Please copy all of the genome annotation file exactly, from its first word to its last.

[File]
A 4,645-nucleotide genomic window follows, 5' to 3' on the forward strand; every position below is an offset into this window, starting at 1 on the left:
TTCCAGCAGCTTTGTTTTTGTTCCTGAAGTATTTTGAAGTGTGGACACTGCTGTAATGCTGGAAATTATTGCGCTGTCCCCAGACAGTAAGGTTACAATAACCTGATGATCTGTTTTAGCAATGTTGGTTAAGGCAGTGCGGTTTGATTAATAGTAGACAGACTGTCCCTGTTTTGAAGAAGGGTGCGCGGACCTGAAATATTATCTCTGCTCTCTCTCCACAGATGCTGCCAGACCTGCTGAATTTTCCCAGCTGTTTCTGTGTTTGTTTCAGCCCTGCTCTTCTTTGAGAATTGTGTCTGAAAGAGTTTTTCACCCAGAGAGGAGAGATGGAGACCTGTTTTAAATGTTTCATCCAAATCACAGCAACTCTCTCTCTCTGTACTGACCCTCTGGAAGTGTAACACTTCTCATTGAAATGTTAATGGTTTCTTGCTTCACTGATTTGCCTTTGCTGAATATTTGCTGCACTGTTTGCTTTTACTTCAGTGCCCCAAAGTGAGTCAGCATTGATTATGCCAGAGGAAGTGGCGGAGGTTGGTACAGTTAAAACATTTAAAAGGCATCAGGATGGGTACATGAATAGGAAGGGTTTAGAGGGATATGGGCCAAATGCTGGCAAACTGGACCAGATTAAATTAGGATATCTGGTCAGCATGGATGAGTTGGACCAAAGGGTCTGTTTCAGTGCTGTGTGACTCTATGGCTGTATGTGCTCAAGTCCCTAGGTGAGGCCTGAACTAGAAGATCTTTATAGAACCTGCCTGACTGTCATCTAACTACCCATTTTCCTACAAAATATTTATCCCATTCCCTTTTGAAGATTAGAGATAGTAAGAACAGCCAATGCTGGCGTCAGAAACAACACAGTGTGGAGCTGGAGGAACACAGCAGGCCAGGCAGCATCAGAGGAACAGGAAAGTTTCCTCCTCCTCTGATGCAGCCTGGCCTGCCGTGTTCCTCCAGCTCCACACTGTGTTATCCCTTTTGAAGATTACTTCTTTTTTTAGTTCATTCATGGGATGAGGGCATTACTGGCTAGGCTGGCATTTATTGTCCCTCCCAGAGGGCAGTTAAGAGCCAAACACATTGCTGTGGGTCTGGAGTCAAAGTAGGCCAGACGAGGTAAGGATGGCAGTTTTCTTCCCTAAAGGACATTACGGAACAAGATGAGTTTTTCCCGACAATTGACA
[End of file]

A 4,645-nucleotide genomic window follows, 5' to 3' on the forward strand; every position below is an offset into this window, starting at 1 on the left:
TTCCAGCAGCTTTGTTTTTGTTCCTGAAGTATTTTGAAGTGTGGACACTGCTGTAATGCTGGAAATTATTGCGCTGTCCCCAGACAGTAAGGTTACAATAACCTGATGATCTGTTTTAGCAATGTTGGTTAAGGCAGTGCGGTTTGATTAATAGTAGACAGACTGTCCCTGTTTTGAAGAAGGGTGCGCGGACCTGAAATATTATCTCTGCTCTCTCTCCACAGATGCTGCCAGACCTGCTGAATTTTCCCAGCTGTTTCTGTGTTTGTTTCAGCCCTGCTCTTCTTTGAGAATTGTGTCTGAAAGAGTTTTTCACCCAGAGAGGAGAGATGGAGACCTGTTTTAAATGTTTCATCCAAATCACAGCAACTCTCTCTCTCTGTACTGACCCTCTGGAAGTGTAACACTTCTCATTGAAATGTTAATGGTTTCTTGCTTCACTGATTTGCCTTTGCTGAATATTTGCTGCACTGTTTGCTTTTACTTCAGTGCCCCAAAGTGAGTCAGCATTGATTATGCCAGAGGAAGTGGCGGAGGTTGGTACAGTTAAAACATTTAAAAGGCATCAGGATGGGTACATGAATAGGAAGGGTTTAGAGGGATATGGGCCAAATGCTGGCAAACTGGACCAGATTAAATTAGGATATCTGGTCAGCATGGATGAGTTGGACCAAAGGGTCTGTTTCAGTGCTGTGTGACTCTATGGCTGTATGTGCTCAAGTCCCTAGGTGAGGCCTGAACTAGAAGATCTTTATAGAACCTGCCTGACTGTCATCTAACTACCCATTTTCCTACAAAATATTTATCCCATTCCCTTTTGAAGATTAGAGATAGTAAGAACAGCCAATGCTGGCGTCAGAAACAACACAGTGTGGAGCTGGAGGAACACAGCAGGCCAGGCAGCATCAGAGGAACAGGAAAGTTTCCTCCTCCTCTGATGCAGCCTGGCCTGCCGTGTTCCTCCAGCTCCACACTGTGTTATCCCTTTTGAAGATTACTTCTTTTTTTAGTTCATTCATGGGATGAGGGCATTACTGGCTAGGCTGGCATTTATTGTCCCTCCCAGAGGGCAGTTAAGAGCCAAACACATTGCTGTGGGTCTGGAGTCAAAGTAGGCCAGACGAGGTAAGGATGGCAGTTTTCTTCCCTAAAGGACATTACGGAACAAGATGAGTTTTTCCCGACAATTGACA